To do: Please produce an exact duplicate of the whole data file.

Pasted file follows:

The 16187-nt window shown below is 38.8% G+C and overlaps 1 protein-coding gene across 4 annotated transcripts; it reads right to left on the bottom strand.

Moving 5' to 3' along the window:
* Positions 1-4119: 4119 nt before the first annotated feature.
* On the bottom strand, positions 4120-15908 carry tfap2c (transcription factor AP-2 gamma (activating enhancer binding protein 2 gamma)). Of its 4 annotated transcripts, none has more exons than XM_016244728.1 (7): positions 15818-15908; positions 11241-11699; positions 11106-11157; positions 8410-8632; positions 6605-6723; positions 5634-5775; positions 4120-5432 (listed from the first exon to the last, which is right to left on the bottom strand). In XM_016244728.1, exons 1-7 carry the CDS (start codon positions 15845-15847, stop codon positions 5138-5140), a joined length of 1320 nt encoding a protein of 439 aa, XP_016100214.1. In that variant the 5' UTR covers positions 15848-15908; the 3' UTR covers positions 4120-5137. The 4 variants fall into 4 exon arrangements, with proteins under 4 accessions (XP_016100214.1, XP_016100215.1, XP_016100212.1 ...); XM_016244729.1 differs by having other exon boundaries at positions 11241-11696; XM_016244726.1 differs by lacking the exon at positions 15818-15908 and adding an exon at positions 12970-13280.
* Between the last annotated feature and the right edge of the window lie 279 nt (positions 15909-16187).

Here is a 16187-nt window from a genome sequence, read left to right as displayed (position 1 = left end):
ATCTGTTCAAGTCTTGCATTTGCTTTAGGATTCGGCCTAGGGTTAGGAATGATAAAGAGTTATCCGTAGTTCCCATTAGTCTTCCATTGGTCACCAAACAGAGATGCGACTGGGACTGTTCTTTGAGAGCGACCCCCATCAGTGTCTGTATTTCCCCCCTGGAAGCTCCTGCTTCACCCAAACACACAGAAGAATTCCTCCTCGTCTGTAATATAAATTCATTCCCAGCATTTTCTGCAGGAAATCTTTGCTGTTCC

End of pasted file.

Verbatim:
The 16187-nt window shown below is 38.8% G+C and overlaps 1 protein-coding gene across 4 annotated transcripts; it reads right to left on the bottom strand.

Moving 5' to 3' along the window:
* Positions 1-4119: 4119 nt before the first annotated feature.
* On the bottom strand, positions 4120-15908 carry tfap2c (transcription factor AP-2 gamma (activating enhancer binding protein 2 gamma)). Of its 4 annotated transcripts, none has more exons than XM_016244728.1 (7): positions 15818-15908; positions 11241-11699; positions 11106-11157; positions 8410-8632; positions 6605-6723; positions 5634-5775; positions 4120-5432 (listed from the first exon to the last, which is right to left on the bottom strand). In XM_016244728.1, exons 1-7 carry the CDS (start codon positions 15845-15847, stop codon positions 5138-5140), a joined length of 1320 nt encoding a protein of 439 aa, XP_016100214.1. In that variant the 5' UTR covers positions 15848-15908; the 3' UTR covers positions 4120-5137. The 4 variants fall into 4 exon arrangements, with proteins under 4 accessions (XP_016100214.1, XP_016100215.1, XP_016100212.1 ...); XM_016244729.1 differs by having other exon boundaries at positions 11241-11696; XM_016244726.1 differs by lacking the exon at positions 15818-15908 and adding an exon at positions 12970-13280.
* Between the last annotated feature and the right edge of the window lie 279 nt (positions 15909-16187).

Here is a 16187-nt window from a genome sequence, read left to right as displayed (position 1 = left end):
ATCTGTTCAAGTCTTGCATTTGCTTTAGGATTCGGCCTAGGGTTAGGAATGATAAAGAGTTATCCGTAGTTCCCATTAGTCTTCCATTGGTCACCAAACAGAGATGCGACTGGGACTGTTCTTTGAGAGCGACCCCCATCAGTGTCTGTATTTCCCCCCTGGAAGCTCCTGCTTCACCCAAACACACAGAAGAATTCCTCCTCGTCTGTAATATAAATTCATTCCCAGCATTTTCTGCAGGAAATCTTTGCTGTTCC